I haven’t been able to find a lot of information or discussion about this series in art history databases. I also haven’t been able to find a lot of images of the series. Perhaps this series has been ignored because it is incomplete?

I’m curious to see what the other illustrations look like. I might have to buy this 1942 edition (Heritage Press) off of eBay, which includes twelve of the watercolor illustrations by Blake. But I’m a little skeptical as to why this book is only for sale for $29. Doesn’t that seem a little low for an old book with watercolors by William Blake?

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The Answer is: Giulio Romano

I had another art history dream the other night. I dreamed that I went to go visit my the AP art history teacher from my old high school. She was a really fantastic teacher and really influenced my decision to study art history. In my dream, I wanted to prove to Mrs. W that I had learned a lot from my art history training and schooling, so I went to go visit her class. However, I arrived on a day that an exam was scheduled. Mrs. W had set up the test so that we would travel to her house and then give a stylistic analysis of the house’s architectural features. When we arrived, I realized that Mrs. W expected me to take the exam too. The facade of her dilapidated house was a mumbo-jumbo amalgamation of a bigillion different architectural features.

I started the exam feeling pretty confident, because I saw a whole bunch of connections and references to famous pieces of architecture. And then I noticed some architectural feature which related to the Palazzo del Té (Mantua, Italy; 1525-1535, shown here). I wrote that down, but then panicked and realized that I couldn’t remember the architect’s name.

What is it?
What is it?

Aaaah! I died of embarrassment, knowing that Mrs. W would find out that I couldn’t remember something that she expected her AP students to know. Luckily, I woke up before we finished taking the exam. Phew!

When I woke up, I still couldn’t remember the name and had to look it up. But I’m sure that I won’t forget it now. The answer is Giulio Romano.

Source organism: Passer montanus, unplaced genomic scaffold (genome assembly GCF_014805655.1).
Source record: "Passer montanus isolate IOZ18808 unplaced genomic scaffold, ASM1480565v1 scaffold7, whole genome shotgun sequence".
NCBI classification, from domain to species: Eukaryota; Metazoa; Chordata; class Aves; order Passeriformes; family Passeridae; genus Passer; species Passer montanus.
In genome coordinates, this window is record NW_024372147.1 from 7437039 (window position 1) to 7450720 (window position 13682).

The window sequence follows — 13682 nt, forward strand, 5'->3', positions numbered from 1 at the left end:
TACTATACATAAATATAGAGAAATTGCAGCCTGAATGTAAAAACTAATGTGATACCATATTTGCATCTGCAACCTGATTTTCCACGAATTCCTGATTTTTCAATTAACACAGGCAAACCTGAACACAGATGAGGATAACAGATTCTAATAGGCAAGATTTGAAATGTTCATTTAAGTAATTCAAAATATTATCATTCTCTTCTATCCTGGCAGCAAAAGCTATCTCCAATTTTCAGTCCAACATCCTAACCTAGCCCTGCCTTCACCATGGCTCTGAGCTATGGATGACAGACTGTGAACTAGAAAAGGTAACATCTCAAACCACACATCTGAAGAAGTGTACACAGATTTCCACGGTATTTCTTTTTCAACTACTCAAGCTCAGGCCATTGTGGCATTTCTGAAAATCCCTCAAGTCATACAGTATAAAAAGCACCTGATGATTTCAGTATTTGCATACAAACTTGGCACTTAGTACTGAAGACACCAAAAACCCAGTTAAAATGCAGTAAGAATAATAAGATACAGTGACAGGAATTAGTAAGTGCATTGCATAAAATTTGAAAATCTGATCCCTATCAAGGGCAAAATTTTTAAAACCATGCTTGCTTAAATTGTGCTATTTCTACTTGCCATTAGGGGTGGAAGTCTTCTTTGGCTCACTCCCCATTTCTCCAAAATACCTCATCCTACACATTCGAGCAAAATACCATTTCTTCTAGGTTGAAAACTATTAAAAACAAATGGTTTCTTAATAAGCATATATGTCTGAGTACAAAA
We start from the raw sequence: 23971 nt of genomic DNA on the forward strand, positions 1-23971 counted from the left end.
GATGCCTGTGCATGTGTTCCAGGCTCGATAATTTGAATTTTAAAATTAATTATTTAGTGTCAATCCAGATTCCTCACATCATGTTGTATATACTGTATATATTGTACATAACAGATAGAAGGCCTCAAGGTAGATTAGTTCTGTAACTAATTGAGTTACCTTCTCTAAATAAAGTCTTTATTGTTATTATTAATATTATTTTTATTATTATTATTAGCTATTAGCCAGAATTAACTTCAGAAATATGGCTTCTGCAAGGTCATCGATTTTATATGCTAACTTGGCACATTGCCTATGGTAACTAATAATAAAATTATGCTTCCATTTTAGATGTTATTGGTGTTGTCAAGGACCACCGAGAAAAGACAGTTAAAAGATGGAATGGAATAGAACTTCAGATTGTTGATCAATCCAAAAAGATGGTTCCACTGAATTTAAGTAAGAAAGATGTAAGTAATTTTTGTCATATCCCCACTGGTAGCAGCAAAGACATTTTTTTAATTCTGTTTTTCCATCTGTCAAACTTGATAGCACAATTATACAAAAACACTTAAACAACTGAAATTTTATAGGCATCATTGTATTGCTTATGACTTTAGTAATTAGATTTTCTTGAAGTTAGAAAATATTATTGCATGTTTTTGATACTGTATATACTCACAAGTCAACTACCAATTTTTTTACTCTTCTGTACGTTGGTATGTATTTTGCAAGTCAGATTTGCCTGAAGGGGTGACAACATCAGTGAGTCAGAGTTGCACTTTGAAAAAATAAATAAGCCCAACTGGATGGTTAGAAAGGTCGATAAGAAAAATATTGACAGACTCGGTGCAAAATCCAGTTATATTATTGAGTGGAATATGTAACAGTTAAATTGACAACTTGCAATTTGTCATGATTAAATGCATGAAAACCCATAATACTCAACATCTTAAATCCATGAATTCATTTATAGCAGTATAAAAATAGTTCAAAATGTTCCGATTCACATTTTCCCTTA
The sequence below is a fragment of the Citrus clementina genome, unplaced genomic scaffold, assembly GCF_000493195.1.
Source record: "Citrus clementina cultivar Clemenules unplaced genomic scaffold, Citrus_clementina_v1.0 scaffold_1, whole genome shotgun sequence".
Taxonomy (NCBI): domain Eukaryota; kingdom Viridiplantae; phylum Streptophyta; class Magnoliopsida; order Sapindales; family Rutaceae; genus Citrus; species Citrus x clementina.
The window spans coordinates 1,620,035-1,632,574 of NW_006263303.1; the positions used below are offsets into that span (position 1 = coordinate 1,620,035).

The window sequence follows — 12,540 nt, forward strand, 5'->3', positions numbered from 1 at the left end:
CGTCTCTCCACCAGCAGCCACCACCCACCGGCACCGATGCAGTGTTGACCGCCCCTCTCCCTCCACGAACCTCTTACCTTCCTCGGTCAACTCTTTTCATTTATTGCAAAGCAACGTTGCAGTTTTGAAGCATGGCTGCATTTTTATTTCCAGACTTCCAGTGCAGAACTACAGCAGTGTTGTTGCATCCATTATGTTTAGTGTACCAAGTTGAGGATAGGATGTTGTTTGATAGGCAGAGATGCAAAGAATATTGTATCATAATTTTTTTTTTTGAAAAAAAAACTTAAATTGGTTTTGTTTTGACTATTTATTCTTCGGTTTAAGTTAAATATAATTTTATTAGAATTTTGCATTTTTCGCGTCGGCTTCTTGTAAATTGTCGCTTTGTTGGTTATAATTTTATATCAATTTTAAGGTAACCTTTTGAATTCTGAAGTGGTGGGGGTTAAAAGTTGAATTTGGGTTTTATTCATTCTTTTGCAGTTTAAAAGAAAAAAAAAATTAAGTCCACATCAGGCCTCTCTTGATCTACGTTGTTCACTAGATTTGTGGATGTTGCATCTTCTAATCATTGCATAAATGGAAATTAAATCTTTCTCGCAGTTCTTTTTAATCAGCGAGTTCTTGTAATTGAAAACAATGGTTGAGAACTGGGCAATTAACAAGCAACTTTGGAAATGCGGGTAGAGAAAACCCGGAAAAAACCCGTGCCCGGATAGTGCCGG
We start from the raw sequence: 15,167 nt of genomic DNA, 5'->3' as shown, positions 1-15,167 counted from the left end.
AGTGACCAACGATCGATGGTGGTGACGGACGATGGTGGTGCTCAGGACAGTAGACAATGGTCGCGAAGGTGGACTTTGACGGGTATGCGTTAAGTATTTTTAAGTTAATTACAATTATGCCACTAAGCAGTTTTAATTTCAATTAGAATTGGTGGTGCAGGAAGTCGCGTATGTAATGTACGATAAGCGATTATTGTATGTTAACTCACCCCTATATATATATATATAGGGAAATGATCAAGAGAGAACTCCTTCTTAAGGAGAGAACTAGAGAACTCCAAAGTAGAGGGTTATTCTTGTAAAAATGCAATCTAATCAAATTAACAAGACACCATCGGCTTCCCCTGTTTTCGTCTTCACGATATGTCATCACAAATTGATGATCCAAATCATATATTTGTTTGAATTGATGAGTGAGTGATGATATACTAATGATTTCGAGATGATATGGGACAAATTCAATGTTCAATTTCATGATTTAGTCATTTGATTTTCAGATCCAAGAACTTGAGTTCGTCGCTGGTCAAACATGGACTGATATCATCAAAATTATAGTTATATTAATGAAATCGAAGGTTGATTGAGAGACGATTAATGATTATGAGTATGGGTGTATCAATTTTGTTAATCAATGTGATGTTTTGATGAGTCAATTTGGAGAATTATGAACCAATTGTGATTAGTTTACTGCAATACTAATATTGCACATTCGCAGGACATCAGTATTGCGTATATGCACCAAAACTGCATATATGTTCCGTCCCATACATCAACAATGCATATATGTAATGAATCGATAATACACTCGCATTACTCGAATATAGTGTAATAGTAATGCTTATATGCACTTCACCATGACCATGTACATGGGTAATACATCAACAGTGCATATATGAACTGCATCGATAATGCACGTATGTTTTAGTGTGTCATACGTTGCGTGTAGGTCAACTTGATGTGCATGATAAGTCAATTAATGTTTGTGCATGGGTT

The Palazzo del Té dates from the Mannerist period in art. In this period, it was the style for figures in painting and sculpture to be elongated, twisted in physically impossible poses, depicted with unnatural colors, etc. The key idea surrounding Mannerism is that art is artifice – and for that reason, it’s okay to make things look like they are not “natural.” This nonsensical (and sometimes strange) style spread into architecture too, as shown in the design of the Palazzo del Té.

My favorite things about the Palazzo del Té are the ridiculously large keystones. They look really unsettled and seem like they are going to slip out from their position. Furthermore, many keystones are placed over rectangular niches (which is ridiculous, since keystones are used to help hold an arch in place, not a rectangle). I also like the impressively large Tuscan columns, that end up supporting an itty-bitty architrave. (And the architrave itself is broken into different sections, as if the triglyphs above are going to push chunks of architrave off of the structure.) He hee! It’s a little silly. And I like it.

So, thanks for making this fun piece of architecture, Giulio Romano. I promise not to forget your name again.

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This blog focuses on making Western art history accessible and interesting to all types of audiences: art historians, students, and anyone else who is curious about art. Alberti’s Window is maintained by Monica Bowen, an art historian and professor.